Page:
We’re living in the golden age of memes. I’m fully capitalising on this modern artistic renaissance. But maybe that’s just my way of justifying the 2 hours a day I spend on Instagram and TikTok… Clearly you lot are up to no good too:
Blame it on the Covid-19
There’s an interesting theme I’ve noticed in recent conversations.
One view (not saying it’s mine) is that Covid-19 – a critical exogenous change causing widespread destruction that no one person can be blamed for – is the perfect smokescreen for massive pivots and changes.
While on the outside, several startups are in incredibly hard positions and forced to make impossible decisions, certain founders are seeing this as an opportunity to revamp business models they felt (deep in their heart) were stalling.
The earliest data of a post-peak Covid-19 world is from China. I talked last time about demand catalysts in certain pockets. But the question is which behaviours will be sticky.
On that note, one statistic from this McKinsey report really stood out to me this week:
retailers in Asia—where pre crisis online penetration was much higher than in the United States—are expecting a “sticky” increase in online penetration of three to six percentage points as they reopen stores.
The above quote relates to Western markets and represents a step-function increase in adoption of online commerce. Marketing dollars which would have taken 2-5 years to percolate into encouraging users to try the online option are saved as the doubters realise “hey, this online thing actually works”.
What’s interesting is that rather than the organic disruption of D2C, internet-first brands that we have seen over the last 5 years, now it will probably be established retailers that stand to benefit most… as long as they have a sophisticated ecommerce experience.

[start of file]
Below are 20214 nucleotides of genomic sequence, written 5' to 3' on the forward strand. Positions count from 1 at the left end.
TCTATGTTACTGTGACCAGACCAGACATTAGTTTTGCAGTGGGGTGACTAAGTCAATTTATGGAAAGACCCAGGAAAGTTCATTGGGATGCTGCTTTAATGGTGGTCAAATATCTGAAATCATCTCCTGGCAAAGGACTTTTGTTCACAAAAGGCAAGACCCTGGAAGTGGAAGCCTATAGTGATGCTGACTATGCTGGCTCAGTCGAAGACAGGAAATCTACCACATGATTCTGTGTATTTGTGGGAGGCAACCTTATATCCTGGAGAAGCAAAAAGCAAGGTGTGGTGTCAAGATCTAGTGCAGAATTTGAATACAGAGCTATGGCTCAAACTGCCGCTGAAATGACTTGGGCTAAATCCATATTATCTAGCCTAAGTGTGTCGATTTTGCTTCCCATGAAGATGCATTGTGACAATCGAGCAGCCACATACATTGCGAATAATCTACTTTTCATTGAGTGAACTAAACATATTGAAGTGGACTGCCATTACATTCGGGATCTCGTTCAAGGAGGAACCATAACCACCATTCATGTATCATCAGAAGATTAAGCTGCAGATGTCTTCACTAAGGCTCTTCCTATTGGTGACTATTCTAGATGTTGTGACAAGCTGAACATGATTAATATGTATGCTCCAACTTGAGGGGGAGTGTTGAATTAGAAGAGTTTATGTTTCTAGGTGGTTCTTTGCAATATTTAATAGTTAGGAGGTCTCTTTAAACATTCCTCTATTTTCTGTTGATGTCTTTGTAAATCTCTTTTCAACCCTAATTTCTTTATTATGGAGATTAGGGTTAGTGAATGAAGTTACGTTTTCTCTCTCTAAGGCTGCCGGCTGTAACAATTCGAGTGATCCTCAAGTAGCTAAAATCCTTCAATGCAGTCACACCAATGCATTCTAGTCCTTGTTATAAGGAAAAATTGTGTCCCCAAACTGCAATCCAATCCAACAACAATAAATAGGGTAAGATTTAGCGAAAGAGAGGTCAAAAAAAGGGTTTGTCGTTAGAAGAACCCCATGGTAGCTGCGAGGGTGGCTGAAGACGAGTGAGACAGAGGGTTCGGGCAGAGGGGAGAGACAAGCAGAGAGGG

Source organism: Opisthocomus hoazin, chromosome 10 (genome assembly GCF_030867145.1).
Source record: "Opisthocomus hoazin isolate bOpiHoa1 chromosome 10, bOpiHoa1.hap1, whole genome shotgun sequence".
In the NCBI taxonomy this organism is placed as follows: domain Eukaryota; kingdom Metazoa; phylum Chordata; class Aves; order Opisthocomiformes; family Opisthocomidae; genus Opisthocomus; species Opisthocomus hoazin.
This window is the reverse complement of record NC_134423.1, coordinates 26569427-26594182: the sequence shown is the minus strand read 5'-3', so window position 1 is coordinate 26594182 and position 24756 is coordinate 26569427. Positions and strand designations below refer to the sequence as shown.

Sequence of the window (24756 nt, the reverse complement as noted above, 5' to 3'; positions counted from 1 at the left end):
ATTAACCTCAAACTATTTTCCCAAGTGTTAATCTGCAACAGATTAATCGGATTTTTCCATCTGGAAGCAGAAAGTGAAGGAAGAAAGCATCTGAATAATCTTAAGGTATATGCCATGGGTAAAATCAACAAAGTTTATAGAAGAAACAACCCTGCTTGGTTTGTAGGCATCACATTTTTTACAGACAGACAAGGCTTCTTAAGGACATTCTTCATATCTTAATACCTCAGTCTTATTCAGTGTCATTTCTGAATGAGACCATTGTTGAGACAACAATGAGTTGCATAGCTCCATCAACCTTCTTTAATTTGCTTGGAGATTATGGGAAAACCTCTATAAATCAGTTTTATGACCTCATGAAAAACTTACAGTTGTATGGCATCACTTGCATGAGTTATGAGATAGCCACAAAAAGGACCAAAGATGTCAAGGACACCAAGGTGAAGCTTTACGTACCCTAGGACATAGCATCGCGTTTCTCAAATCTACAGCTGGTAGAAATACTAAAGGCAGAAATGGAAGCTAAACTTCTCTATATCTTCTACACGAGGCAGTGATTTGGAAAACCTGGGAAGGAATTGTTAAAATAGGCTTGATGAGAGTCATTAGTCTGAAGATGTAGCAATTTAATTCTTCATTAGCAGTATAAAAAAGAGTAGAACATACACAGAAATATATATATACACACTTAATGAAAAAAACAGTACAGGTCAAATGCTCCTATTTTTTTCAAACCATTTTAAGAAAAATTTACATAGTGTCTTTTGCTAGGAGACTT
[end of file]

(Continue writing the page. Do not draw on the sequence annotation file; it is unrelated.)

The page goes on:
Legacy shifts to E-Commerce
While public markets are down 25-30%, e-commerce companies like Amazon (especially with AWS) are crushing it. You would think all the old-school offline retailers are getting killed, right?
Well, most of them yes, but Walmart, no. In fact, they’re up since the market crashed. Why?
Turns out Walmart had built a solid e-commerce platform but Walmart shoppers never cared to use it before. With Amazon’s supply chain operating at max, suddenly people are turning to Walmart to shop online.
After years of waiting, it looks like Walmart’s Demand Catalyst finally made it to the party.
Why this is interesting
We’ve become used to software slowly but surely eating everything that it’s quite jarring when the effect of it is compressed into a few months – and you see predicaments like this:
if online penetration increases by 10 percentage points and gross margin falls by 1 percentage point, driven by increased pricing pressure, retailers could expect store profitability to decline by up to 5 percentage points.
That’s huge. Those kinds of numbers push brick-and-mortar stores out of business en masse. So who stands to benefit?
The rails. If you’re enabling the long-tail to shine, this isn’t just an exciting time, it’s the beginning of a brand new world. For years, offline retail in the West has been shifting to experiential concepts: Lululemon stores don’t just sell yoga pants, they hold live classes; Aesop doesn’t just sell soap, you’re indulged in an aromatic cleansing ritual.
It’s only high-end products that easily lend themselves to such drama. Staples and conveniences quickly moved online during the lockdown. So where does this road lead – will offline retail become an experience dominated by the high-end?
Here’s some reading that’s worth your time. [They’re all PDFs]
- Citigroup: India vs the virus
- Bond (Mary Meeker): Our New World
- McKinsey: Reimagining stores for retail’s next normal
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